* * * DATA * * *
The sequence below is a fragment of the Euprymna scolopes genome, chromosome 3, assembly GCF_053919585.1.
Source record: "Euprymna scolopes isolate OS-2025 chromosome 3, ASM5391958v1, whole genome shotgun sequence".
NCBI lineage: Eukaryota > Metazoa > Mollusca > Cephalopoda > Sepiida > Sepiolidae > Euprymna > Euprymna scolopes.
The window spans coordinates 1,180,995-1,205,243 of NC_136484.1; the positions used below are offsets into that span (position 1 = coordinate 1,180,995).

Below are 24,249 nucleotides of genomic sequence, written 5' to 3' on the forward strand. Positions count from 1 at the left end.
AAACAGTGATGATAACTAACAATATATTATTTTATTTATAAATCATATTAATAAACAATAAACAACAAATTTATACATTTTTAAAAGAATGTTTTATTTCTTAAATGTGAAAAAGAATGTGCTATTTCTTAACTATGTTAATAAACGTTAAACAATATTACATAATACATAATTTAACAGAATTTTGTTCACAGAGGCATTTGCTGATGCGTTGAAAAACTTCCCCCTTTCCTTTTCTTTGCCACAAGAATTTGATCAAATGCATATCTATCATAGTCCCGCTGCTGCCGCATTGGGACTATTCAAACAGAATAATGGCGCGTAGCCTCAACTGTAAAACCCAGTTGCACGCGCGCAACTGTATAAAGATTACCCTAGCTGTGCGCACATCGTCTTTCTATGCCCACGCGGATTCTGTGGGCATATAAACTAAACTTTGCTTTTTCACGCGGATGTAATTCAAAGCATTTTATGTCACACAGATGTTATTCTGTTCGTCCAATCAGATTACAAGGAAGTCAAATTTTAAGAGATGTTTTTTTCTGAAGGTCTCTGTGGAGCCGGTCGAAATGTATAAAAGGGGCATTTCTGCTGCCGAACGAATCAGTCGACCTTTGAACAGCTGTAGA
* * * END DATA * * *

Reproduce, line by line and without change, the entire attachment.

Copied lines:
The sequence below is a fragment of the Euprymna scolopes genome, chromosome 3, assembly GCF_053919585.1.
Source record: "Euprymna scolopes isolate OS-2025 chromosome 3, ASM5391958v1, whole genome shotgun sequence".
NCBI lineage: Eukaryota > Metazoa > Mollusca > Cephalopoda > Sepiida > Sepiolidae > Euprymna > Euprymna scolopes.
The window spans coordinates 1,180,995-1,205,243 of NC_136484.1; the positions used below are offsets into that span (position 1 = coordinate 1,180,995).

Below are 24,249 nucleotides of genomic sequence, written 5' to 3' on the forward strand. Positions count from 1 at the left end.
AAACAGTGATGATAACTAACAATATATTATTTTATTTATAAATCATATTAATAAACAATAAACAACAAATTTATACATTTTTAAAAGAATGTTTTATTTCTTAAATGTGAAAAAGAATGTGCTATTTCTTAACTATGTTAATAAACGTTAAACAATATTACATAATACATAATTTAACAGAATTTTGTTCACAGAGGCATTTGCTGATGCGTTGAAAAACTTCCCCCTTTCCTTTTCTTTGCCACAAGAATTTGATCAAATGCATATCTATCATAGTCCCGCTGCTGCCGCATTGGGACTATTCAAACAGAATAATGGCGCGTAGCCTCAACTGTAAAACCCAGTTGCACGCGCGCAACTGTATAAAGATTACCCTAGCTGTGCGCACATCGTCTTTCTATGCCCACGCGGATTCTGTGGGCATATAAACTAAACTTTGCTTTTTCACGCGGATGTAATTCAAAGCATTTTATGTCACACAGATGTTATTCTGTTCGTCCAATCAGATTACAAGGAAGTCAAATTTTAAGAGATGTTTTTTTCTGAAGGTCTCTGTGGAGCCGGTCGAAATGTATAAAAGGGGCATTTCTGCTGCCGAACGAATCAGTCGACCTTTGAACAGCTGTAGA